A Fourth of July Poem

C.J. Krug

Lakeside Apartments was four square Lego forts
With lawns in the middle, a neighborhood.
Next door stood an old house, wood nailed
Over windows, and a broken sign: The Brotherhood -
Word I heard at church once, with mention of angels.

Hoods and angels tangled the way I pulled down
Hangers for my coats that wouldn’t come apart.
Neighborhood brotherhood angels
Helped worms back to grass after rain,
Guarded my rusting trusty tricycle,
Listened to my spiderweb songs.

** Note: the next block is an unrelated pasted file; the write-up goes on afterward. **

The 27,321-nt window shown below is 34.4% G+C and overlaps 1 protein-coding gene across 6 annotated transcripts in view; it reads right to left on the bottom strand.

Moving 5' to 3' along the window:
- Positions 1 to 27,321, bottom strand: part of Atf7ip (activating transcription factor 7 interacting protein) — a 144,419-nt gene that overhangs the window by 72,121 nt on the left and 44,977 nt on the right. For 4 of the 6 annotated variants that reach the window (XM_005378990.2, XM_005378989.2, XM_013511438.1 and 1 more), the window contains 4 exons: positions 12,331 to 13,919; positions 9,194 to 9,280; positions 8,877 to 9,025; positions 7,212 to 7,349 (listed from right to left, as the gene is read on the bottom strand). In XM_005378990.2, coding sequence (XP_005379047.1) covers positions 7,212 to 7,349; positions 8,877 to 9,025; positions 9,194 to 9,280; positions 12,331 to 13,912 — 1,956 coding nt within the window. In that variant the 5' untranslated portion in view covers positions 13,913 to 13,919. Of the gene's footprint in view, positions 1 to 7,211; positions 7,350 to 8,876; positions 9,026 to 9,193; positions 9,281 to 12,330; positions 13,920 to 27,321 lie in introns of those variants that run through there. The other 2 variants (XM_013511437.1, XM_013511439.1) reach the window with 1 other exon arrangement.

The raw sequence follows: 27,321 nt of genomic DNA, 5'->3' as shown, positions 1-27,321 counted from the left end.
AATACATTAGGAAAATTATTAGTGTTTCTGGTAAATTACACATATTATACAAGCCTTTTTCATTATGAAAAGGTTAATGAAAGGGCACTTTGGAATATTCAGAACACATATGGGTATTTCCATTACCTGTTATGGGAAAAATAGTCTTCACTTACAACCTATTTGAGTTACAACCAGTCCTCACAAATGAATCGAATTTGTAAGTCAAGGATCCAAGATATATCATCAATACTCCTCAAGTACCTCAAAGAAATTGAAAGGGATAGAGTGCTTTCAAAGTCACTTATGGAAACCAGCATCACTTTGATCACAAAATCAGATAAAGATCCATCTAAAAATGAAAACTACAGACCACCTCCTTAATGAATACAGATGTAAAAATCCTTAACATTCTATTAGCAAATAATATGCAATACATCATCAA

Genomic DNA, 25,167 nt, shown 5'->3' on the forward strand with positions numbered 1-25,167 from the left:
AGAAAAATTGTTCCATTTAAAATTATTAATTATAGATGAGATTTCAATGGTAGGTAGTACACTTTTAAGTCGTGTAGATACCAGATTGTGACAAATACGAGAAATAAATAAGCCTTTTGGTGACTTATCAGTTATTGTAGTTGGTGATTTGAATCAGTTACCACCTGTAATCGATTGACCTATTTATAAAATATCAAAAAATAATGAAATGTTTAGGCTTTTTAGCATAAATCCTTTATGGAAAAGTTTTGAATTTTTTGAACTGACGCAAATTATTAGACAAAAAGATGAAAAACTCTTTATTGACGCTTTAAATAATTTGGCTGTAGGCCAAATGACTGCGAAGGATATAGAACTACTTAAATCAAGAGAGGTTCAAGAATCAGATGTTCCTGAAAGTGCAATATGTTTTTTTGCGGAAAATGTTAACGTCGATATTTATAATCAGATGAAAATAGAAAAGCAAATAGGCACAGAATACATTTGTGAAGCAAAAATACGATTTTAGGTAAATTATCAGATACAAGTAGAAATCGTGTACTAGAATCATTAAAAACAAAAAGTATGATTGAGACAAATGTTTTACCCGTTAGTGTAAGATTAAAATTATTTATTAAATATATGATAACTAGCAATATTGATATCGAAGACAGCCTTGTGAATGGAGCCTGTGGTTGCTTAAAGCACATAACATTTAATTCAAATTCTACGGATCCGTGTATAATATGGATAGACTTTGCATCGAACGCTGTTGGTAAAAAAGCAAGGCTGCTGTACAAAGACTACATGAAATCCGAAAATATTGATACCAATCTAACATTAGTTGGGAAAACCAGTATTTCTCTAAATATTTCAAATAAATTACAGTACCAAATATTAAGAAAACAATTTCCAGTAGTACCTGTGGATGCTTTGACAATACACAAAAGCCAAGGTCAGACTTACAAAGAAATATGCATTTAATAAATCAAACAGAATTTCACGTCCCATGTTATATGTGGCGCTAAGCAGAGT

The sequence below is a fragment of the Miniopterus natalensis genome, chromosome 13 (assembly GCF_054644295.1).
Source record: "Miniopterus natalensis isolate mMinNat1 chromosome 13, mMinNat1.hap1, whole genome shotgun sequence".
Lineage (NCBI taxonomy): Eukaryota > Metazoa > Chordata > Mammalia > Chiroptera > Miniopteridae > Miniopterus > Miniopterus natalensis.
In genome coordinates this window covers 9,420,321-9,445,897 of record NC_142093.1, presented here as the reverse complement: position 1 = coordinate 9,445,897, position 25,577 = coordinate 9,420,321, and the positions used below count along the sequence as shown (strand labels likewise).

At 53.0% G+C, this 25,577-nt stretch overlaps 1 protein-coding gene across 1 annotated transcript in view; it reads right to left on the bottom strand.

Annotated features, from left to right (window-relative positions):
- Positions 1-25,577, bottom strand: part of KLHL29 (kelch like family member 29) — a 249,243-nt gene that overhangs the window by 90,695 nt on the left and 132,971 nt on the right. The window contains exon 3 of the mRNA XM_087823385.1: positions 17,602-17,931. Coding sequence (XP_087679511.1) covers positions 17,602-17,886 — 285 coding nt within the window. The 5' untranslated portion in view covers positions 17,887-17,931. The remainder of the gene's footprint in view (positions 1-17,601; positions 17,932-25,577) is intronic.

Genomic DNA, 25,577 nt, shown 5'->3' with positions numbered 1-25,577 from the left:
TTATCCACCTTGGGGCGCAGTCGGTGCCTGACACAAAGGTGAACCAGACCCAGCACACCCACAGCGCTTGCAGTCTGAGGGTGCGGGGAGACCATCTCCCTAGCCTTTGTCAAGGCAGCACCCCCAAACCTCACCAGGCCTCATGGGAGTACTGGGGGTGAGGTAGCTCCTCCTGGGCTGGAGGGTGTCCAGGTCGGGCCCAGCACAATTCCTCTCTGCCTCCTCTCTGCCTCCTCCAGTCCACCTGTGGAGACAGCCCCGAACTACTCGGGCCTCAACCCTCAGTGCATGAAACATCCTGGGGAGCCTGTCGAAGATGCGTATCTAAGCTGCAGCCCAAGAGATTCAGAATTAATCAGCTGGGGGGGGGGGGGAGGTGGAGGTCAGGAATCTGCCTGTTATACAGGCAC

Fourth of July the grass grew tall, and the happy dandelions.
Cigarette butts were fairy wands; candy wrappers, parachutes.
Someone lit a Whistling Pete that shrieked like a police siren.
My Daddy’s name was Pete. The thing he’d done was to die.

A neighbor without a hood hammered a pink pinwheel to a tree.
Matches hissed. A flower burst. Floomp: petals blazed
Hot and red. I ran out of names for things.
Mother’s pale, nervous arms lashed tight around me.

Your turn. Sometime between fireworks, write your first memory of the holiday.

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